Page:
Video: Five Study Tips for Taiko Players

Eien kane photo 2018 taikothon copy.jpg

A few months ago I was asked to submit a video for the Taiko Community Alliance Taikothon 2018, a one-day online event where videos from taiko artists and groups are broadcasted for public viewing. Typically, the videos contain live performances, discussion on a topic, or even skits (I especially enjoyed the creativity and production quality of Zenshin Daiko’s submission). Two years ago, I made a video explaining my approach to the rules of rhythm by breaking down the notion of pulse and subdivisions. This year I decided to contribute my top five tips - practices which have most significantly helped my development as a taiko player. Below is the video, which covers these tips and demonstrates them in an example where I play a hip Edo Bayashi atarigane transcription along to a cool funk tune. My top five study tips for taiko players are:

  1. Think like a drumset player - good drumset players prioritize consistent timekeeping and being good accompanists. This means that we are always working on tempo control and playing with appropriate dynamic levels. Listening and flexibility are crucial ingredients for good accompanying.

  2. Transcribe music - students of jazz commonly transcribe and learn to play the solos of their favorite musicians. Not only does this practice teach you what kind of notes to play, it provides invaluable insight into why those notes are played and the phrasing (inflection) used to bring them to life.

  3. Study traditional music - there is no substitute for experiencing the depth of an art form with centuries of history. When healthy, traditional music is full of life, constantly changing due to the cycle of practitioners keeping the best parts and removing the worst parts. There is a reason for everything contained in traditional music, and this is powerful.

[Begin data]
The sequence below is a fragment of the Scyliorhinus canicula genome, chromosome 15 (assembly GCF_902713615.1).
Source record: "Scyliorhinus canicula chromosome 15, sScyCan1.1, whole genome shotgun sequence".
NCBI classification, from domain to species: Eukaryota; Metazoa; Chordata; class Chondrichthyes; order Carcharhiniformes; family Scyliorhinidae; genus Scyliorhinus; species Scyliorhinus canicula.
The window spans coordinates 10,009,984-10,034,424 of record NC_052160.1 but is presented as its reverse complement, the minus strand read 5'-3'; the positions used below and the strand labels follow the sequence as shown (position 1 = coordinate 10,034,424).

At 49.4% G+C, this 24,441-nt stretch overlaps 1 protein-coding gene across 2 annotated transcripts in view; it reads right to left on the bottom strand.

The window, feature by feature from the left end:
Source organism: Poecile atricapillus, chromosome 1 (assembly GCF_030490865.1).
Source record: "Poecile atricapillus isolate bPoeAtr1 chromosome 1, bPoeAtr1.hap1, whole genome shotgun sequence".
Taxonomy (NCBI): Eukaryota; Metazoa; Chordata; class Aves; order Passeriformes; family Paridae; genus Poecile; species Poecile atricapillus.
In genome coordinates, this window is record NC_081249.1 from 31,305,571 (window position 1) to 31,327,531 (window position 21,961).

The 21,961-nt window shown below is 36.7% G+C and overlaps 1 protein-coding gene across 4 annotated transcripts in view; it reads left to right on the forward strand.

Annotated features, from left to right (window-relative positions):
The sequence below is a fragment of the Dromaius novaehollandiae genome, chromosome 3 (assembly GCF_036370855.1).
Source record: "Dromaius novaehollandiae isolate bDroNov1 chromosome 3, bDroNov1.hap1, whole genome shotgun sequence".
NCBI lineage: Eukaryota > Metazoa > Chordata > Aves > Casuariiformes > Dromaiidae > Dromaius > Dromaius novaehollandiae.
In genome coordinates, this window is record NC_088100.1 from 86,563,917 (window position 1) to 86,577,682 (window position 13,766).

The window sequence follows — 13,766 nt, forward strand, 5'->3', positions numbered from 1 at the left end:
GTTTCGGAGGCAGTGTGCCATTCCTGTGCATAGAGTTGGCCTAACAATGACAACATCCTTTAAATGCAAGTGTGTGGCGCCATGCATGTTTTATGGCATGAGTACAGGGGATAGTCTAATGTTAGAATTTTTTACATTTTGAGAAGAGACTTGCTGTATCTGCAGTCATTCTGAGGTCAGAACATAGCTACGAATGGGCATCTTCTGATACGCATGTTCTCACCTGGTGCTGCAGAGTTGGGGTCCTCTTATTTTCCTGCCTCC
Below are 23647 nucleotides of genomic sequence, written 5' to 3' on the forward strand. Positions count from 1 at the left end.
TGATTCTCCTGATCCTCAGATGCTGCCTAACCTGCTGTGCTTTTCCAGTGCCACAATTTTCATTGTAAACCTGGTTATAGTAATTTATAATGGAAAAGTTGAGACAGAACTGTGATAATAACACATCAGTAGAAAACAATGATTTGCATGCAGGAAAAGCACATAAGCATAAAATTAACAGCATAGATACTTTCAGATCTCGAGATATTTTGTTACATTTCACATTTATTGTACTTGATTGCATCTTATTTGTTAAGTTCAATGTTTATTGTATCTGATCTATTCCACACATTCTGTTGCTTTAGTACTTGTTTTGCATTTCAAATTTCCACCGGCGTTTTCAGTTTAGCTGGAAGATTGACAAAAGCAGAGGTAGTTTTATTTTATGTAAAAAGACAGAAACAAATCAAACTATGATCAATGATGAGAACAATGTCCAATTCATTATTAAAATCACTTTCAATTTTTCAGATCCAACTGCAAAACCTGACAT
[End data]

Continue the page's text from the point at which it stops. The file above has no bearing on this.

4. Focus on your sound - the sound of your instrument is the most uniquely personal part of playing music. Trying to emulate your teacher’s sound or your favorite musician’s touch on the instrument is the path that will lead you to improving your sound.

  5. Take private lessons - just like the clear difference between rehearsing with your group and practicing on your own, studying privately with a good teacher will greatly accelerate your development compared to learning in classes or workshops. Private lessons should have a laser focus on your goals, and a good teacher will provide the tools for you to reach them as long as you put in the work.

8 Concepts for Becoming a Better Improviser

Eien on taiko-drumset hybrid setup

Eien on taiko-drumset hybrid setup

I have added a new entry about improvisation to my articles page, which contains other topics such as stick selection, metronome games, ji playing, and atarigane technique. By making these free tip sheets available, it's my hope that they help you find new ways of approaching these topics. I'm always happy to take questions or any feedback so feel free to contact me. For more in-depth discussion and demonstration, check out my instructional videos. Previews are on my youtube channel. While the best way to learn involves being in the same space, I would consider online private lessons to be a great alternative option because it still allows for live feedback and in-person demonstration. Finally, I will be covering the topic of solo creation in a workshop on June 4 at Asano Taiko US in Torrance. Here is the information and registration page:

8 Concepts for Becoming a Better Improviser

Improvisation is a valuable skill which anyone can develop through deliberate practice and by accumulating experience. It can create spontaneous interaction during performances and help ignite a creative spark for new compositions. Mistakes during performance are inescapable; being prepared to improvise with them can produce new avenues for inspiration. Like any skill, the specific way you practice improvisation is important. Here are eight concepts for becoming a better improviser:

1. Copy good improvisers – choose several improvisers you like and learn to play their solos exactly note for note. This can be done by ear or transcribing into notation. Analyze why you like these improvisations.